Greenwood Furnace and the surrounding 423 acres encapsulate the history of much of the central part of the state. What today appears as a pastoral park in the forest was an industrial iron plantation from 1834 until 1904, when it ceased operation after the remaining trees were cut. Built c. 2005, a board-and-batten, one-story Visitors' Center (15795 Greenwood Road) has a jerkinhead roof. A display inside tells the story of the charcoal iron furnace that burned nearly an acre of trees daily from the surrounding 65,000 acres of land. Six original buildings and a cemetery remain from the village of Greenwood, which once housed more than 300 employees of the Greenwood Furnace, a subsidiary of the Freedom Iron Works in Burnham, Mifflin County. At its peak in the 1870s, the furnace produced three thousand tons of iron per year in this remote area. Ironically, although the furnace supplied iron for the railroad's rails, the pig iron was always delivered to the rolling mill by mule carts, never by rail. When the company closed, the village became a ghost town, but on-site reunions of the former residents eventually led to its being designated a state park and an American Society for Metals Historic Site. The region's rampant deforestation was reversed after 1906, when the state established a tree nursery here, and in the 1930s, when the Civilian Conservation Corps planted more trees and built a dam, culverts, stone bridges, and wooden pavilions throughout the park.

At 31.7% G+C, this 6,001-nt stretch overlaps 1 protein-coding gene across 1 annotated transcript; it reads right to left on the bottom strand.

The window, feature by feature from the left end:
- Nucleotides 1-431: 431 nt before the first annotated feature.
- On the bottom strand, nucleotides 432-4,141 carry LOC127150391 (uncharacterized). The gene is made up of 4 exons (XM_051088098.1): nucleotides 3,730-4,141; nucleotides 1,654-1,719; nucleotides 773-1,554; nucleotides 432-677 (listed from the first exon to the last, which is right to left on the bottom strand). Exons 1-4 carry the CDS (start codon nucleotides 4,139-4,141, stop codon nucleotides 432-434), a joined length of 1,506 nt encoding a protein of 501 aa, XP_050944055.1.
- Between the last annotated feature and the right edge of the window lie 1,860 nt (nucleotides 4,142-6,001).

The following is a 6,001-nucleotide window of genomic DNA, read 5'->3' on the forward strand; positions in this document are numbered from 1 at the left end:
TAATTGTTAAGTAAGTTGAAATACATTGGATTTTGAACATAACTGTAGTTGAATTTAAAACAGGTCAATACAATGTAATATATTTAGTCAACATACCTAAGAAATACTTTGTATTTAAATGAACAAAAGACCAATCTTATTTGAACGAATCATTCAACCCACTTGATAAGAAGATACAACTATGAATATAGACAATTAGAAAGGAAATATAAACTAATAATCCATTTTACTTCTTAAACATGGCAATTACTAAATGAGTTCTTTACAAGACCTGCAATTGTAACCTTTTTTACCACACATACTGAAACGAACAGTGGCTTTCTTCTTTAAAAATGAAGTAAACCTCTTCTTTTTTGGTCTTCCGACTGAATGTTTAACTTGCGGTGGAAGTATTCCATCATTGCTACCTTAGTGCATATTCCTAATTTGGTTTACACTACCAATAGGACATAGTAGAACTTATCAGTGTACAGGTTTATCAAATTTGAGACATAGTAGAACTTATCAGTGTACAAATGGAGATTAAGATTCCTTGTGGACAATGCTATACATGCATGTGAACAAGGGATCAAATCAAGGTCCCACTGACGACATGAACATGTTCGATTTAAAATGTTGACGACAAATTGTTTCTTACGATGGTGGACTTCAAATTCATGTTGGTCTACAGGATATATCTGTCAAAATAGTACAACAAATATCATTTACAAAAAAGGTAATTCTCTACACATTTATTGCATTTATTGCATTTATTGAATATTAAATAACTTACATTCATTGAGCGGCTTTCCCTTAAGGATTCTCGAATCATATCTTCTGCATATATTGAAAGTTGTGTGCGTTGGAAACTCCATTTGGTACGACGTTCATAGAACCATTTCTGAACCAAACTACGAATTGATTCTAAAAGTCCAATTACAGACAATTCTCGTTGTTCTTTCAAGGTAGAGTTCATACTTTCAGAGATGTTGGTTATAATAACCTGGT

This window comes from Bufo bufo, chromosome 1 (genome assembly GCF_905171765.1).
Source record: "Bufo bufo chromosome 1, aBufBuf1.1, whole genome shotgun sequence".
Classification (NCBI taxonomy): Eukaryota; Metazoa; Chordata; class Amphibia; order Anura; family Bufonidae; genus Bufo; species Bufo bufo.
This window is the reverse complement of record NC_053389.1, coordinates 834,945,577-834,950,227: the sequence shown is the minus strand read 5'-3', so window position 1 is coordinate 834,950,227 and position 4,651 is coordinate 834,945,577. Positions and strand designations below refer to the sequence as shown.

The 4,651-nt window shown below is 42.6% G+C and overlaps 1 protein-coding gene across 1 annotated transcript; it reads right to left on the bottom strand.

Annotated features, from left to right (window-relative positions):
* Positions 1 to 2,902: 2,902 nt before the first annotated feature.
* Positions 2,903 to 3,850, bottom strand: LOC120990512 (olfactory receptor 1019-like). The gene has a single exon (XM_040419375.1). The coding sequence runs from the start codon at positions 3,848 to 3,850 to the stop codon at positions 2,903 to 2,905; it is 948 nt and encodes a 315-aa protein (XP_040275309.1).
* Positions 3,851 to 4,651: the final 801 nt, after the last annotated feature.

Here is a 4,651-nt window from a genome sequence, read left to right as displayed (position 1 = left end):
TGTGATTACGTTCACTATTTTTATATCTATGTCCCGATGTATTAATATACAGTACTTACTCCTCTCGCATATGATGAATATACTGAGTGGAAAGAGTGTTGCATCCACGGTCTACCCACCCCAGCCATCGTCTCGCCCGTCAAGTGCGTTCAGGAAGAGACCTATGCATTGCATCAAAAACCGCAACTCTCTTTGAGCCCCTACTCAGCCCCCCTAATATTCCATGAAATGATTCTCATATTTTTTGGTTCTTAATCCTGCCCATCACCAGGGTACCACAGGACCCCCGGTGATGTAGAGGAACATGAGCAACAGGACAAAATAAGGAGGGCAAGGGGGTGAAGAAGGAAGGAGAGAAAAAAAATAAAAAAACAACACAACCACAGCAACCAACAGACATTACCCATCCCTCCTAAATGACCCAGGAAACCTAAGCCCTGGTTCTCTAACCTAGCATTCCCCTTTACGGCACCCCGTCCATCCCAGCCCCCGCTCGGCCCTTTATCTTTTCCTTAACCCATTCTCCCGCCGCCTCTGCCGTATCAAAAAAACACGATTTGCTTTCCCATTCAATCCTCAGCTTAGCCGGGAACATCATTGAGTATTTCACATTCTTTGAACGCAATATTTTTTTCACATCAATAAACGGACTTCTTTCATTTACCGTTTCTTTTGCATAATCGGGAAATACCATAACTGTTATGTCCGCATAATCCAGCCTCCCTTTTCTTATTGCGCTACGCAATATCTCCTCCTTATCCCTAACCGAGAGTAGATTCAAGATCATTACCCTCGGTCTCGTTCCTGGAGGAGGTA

Greenwood Furnace's older buildings now house administration and maintenance functions and are artifacts of both the iron-producing and tree nursery eras. They include the golden sandstone church with a wheel window in the gable end (1867); a stone ironmaster's house with stables, built in 1834; a bookkeeper's house (c. 1863); the blacksmith and wagon shop (c. 1870); and a meat house (c. 1833). Remnants of several other buildings